Are European competitions killing international football?
For some time now, we have had to listen to managers of football clubs complain about the demand that international football places on their players. We have heard complaints about fatigue and injuries. We have even heard calls for International friendlies to be scrapped. Whilst I understand that these managers are looking after the interests of their own clubs, I can’t understand how some supporters have bought into these ideas. International football really has lost some of its value, partly due to managers bemoaning it, partly due to TV being saturated by domestic and continental football; international football is now seen as a disruption.
Did we hear these complaints 20 years ago? International football hasn’t changed much in terms of the amount of games being played. If anything, there are less international matches being played. Last season, the English national team played 9 games, 4 of which were friendlies. In the 1990-91 season, England played 12 matches, of which 9 were friendlies. What has changed rather dramatically, is the amount of games teams have to play in European competition. It seems to be only managers of clubs competing in Europe, who complain about international football!
Before the inception of the money machine that is the Champions League, teams competing in the old European Cup had to play 9 games to win the competition, but could be knocked out after 2. These days, to win the Champions League, you have to play 13 games (more, if a team coming through the qualifiers happens to win it as that could add an extra 6 games coming from the 1st qualifying round). No matter what happens in the group, team are guaranteed 6 games.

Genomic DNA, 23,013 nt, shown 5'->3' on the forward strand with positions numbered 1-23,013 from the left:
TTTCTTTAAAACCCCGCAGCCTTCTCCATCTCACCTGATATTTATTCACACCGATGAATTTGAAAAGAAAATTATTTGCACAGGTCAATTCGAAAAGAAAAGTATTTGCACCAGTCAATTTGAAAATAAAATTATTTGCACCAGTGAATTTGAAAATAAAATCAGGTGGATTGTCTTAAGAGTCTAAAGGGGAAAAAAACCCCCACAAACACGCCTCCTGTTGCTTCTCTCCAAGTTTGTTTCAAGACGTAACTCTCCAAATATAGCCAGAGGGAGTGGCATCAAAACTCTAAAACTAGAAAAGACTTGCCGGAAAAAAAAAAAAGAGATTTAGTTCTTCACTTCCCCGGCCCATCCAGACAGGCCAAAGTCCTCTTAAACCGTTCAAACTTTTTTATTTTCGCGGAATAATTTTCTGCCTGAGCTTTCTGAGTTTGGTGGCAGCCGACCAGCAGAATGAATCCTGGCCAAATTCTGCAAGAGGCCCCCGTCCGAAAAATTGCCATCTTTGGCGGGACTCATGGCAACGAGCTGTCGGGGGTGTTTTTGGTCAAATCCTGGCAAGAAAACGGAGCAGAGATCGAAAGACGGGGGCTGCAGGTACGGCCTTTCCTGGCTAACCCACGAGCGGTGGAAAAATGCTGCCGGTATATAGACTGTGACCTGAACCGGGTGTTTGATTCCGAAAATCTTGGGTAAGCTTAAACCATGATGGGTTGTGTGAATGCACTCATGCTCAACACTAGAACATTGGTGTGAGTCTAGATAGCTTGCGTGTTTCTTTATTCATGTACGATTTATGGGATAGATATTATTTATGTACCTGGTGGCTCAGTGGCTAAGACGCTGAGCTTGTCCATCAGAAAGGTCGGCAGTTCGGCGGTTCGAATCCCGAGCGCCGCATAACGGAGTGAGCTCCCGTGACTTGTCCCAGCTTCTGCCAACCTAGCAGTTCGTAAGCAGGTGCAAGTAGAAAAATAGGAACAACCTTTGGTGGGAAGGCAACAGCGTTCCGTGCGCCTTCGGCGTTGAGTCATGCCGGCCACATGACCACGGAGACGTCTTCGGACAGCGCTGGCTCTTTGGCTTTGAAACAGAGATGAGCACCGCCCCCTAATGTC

In the old UEFA Cup, 13 games had to be played to win it. Fulham got to the final of the 2010 Europa League, playing 19 matches! Fulham had to start their pre-season friendlies at the start of July (going all the way to Australia to play 3 friendly matches!) Another contributing factor to the amount of games played is the fact that in England they have two domestic cups, as opposed to just one in countries like Spain, Italy and Germany (who abolished their league cup in 2007).
With all these extra games being played, teams have to start their preparations for the season much earlier to allow for pre-season friendlies, with money generating trips to far away places like Malaysia, China and Australia becoming the norm. If managers were that concerned about their players, maybe they shouldn’t fly 10,000 miles to play these friendly games?
If calls can be made for International friendlies to be cancelled, then why not cancel club friendlies? They are too important for preparation, that’s why! And it’s not different at international level either. In fact they are probably more important for international teams, considering the gap between games. Friendlies are an important part of any team’s preparation for competitive games. Systems are familiarized, players get used to playing together and it gives the manager time to tweak tactics. Could Ireland just turn up to this summer’s European Championships on the back of no friendly games and expect to have any success against teams like Spain, Italy or Croatia?
The next time you hear a manager complain about International friendlies, stop and think about why they never complain about the amount of games they have to play in UEFA competitions. It’s all about the money and if we aren’t careful, we will all be adopting the Champions League anthem as our own as international football is in danger of suffering a slow death.